Border-free Europe unravels in migrant crisis
Updated: 2015-09-14 22:06
ROSZKE, Hungary/VIENNA - Two decades of frontier-free travel across Europe unravelled on Monday as countries re-established border controls in the face of an unprecedented influx of migrants, which broke the record for the most arrivals by land in a single day.
Germany's surprise decision to restore border controls on Sunday had a swift domino effect, prompting neighbours to impose checks at their own frontiers as thousands of refugees pressed north and west across the continent while European Union ministers argued in Brussels over how to share the burden.
Austria said it would dispatch its military to help the police carry out checks at the border with Hungary after thousands of migrants crossed on foot overnight, filling up emergency accomodation nearby, including tents at the frontier.
Thousands more raced across the Balkans to enter Hungary before new rules take effect on Tuesday, which Budapest's right-wing government says will bring a halt to the illegal flow of migrants across its territory.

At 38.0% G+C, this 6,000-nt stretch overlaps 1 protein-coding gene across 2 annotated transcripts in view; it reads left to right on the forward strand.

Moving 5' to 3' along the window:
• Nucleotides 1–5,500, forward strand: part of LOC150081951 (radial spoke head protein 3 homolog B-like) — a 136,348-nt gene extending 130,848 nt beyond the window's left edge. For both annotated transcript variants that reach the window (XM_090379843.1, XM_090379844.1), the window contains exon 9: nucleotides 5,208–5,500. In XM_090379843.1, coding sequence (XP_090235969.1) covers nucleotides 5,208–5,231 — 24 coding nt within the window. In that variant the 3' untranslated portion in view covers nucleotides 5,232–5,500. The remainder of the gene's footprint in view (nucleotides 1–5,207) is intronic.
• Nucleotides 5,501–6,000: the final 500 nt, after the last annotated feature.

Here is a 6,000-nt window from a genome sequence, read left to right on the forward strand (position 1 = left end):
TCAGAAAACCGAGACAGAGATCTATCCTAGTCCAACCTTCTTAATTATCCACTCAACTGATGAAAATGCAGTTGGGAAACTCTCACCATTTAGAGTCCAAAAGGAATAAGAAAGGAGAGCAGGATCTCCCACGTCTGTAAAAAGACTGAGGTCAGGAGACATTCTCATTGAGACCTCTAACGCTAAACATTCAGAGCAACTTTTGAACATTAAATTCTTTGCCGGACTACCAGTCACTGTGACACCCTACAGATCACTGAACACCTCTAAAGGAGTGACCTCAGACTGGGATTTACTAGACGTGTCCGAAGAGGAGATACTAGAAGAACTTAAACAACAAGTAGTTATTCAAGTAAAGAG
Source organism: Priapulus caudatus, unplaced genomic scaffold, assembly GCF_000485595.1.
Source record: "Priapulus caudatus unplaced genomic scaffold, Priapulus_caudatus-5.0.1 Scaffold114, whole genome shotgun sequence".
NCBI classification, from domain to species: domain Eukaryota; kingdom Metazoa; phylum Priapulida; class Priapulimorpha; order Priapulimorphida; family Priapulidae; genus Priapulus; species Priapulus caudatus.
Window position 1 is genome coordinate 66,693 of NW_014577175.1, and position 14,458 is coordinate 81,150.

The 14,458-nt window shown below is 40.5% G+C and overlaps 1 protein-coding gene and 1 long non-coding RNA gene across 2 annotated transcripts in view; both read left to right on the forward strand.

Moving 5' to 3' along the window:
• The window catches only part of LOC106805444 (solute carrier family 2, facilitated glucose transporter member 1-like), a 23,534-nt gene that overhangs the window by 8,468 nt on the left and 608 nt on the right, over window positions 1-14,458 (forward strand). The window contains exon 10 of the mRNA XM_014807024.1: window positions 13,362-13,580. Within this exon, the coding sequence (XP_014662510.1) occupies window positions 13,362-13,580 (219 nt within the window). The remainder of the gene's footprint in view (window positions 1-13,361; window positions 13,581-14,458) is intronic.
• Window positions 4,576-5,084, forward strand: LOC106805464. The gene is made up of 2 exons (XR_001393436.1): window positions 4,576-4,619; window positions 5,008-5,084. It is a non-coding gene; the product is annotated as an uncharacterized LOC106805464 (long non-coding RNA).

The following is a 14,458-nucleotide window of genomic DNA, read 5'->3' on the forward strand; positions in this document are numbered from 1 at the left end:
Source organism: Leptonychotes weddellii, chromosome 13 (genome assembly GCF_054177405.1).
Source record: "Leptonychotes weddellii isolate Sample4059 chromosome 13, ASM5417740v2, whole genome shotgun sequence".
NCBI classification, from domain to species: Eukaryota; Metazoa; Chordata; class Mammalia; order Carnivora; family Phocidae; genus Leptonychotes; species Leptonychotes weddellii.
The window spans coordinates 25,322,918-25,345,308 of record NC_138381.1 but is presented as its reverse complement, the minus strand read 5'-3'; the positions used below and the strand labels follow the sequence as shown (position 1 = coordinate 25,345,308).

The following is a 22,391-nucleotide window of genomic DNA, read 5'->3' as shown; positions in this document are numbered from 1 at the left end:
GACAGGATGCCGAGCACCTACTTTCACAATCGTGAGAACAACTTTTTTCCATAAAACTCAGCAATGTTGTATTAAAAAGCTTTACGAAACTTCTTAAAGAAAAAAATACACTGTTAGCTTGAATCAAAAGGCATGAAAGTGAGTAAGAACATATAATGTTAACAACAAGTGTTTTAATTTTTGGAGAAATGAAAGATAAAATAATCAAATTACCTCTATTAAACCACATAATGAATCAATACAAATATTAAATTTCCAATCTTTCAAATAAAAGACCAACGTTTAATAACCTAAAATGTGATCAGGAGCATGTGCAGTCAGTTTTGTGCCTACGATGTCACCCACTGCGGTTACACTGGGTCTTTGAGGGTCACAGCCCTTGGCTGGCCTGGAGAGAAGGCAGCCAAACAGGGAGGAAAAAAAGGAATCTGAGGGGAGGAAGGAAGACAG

By 1400 GMT on Monday, police said 7,437 migrants had been recorded entering Hungary from Serbia, beating the previous day's record of 5,809.
Then a line of Hungarian police in helmets blocked off the main informal crossing point. Backed by mounted police and soldiers with a helicopter circling overhead, dozens of officers took up positions on a railway track used by migrants to enter the EU's Schengen zone of border-free travel.
Slovakia said it would now impose controls on its borders with Hungary and Austria. The Netherlands announced it would make spot checks at its borders. Other EU countries, ranging from Sweden to Poland, said they were monitoring the situation to decide whether controls were needed.
"If Germany carries out border controls, Austria must put strengthened border controls in place," Vice Chancellor Reinhold Mitterlehner told a joint news conference with Chancellor Werner Faymann. "We are doing that now."
He and Faymann said the army would be deployed in a supporting role.
"The focus of the support is on humanitarian help," Faymann said. "But it is also, and I would like to emphasise this, on supporting border controls where it is necessary."